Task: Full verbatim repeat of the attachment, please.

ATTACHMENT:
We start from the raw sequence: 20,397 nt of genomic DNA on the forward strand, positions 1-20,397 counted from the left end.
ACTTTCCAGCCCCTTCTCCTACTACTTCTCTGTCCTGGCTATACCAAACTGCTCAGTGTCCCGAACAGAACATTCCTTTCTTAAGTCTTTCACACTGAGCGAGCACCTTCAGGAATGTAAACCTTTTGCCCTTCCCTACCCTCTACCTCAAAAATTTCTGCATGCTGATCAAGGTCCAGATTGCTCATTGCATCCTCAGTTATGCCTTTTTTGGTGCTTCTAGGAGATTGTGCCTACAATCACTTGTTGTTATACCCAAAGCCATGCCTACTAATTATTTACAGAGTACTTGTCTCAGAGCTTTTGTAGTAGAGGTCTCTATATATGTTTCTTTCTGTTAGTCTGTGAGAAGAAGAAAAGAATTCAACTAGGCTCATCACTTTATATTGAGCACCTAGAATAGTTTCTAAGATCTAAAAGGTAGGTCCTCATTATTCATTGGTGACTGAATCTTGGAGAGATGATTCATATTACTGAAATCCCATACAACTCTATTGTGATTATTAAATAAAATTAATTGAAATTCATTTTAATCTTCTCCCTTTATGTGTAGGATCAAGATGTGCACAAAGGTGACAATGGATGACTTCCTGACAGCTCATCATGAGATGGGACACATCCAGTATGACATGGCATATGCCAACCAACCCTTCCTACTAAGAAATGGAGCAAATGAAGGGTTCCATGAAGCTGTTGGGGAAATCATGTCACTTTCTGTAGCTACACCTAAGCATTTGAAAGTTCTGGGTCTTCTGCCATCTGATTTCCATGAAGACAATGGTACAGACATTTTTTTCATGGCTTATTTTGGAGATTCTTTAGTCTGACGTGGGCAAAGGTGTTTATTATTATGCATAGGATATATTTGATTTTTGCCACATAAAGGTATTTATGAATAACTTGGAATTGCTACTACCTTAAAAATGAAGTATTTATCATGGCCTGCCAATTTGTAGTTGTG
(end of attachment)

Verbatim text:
We start from the raw sequence: 20,397 nt of genomic DNA on the forward strand, positions 1-20,397 counted from the left end.
ACTTTCCAGCCCCTTCTCCTACTACTTCTCTGTCCTGGCTATACCAAACTGCTCAGTGTCCCGAACAGAACATTCCTTTCTTAAGTCTTTCACACTGAGCGAGCACCTTCAGGAATGTAAACCTTTTGCCCTTCCCTACCCTCTACCTCAAAAATTTCTGCATGCTGATCAAGGTCCAGATTGCTCATTGCATCCTCAGTTATGCCTTTTTTGGTGCTTCTAGGAGATTGTGCCTACAATCACTTGTTGTTATACCCAAAGCCATGCCTACTAATTATTTACAGAGTACTTGTCTCAGAGCTTTTGTAGTAGAGGTCTCTATATATGTTTCTTTCTGTTAGTCTGTGAGAAGAAGAAAAGAATTCAACTAGGCTCATCACTTTATATTGAGCACCTAGAATAGTTTCTAAGATCTAAAAGGTAGGTCCTCATTATTCATTGGTGACTGAATCTTGGAGAGATGATTCATATTACTGAAATCCCATACAACTCTATTGTGATTATTAAATAAAATTAATTGAAATTCATTTTAATCTTCTCCCTTTATGTGTAGGATCAAGATGTGCACAAAGGTGACAATGGATGACTTCCTGACAGCTCATCATGAGATGGGACACATCCAGTATGACATGGCATATGCCAACCAACCCTTCCTACTAAGAAATGGAGCAAATGAAGGGTTCCATGAAGCTGTTGGGGAAATCATGTCACTTTCTGTAGCTACACCTAAGCATTTGAAAGTTCTGGGTCTTCTGCCATCTGATTTCCATGAAGACAATGGTACAGACATTTTTTTCATGGCTTATTTTGGAGATTCTTTAGTCTGACGTGGGCAAAGGTGTTTATTATTATGCATAGGATATATTTGATTTTTGCCACATAAAGGTATTTATGAATAACTTGGAATTGCTACTACCTTAAAAATGAAGTATTTATCATGGCCTGCCAATTTGTAGTTGTG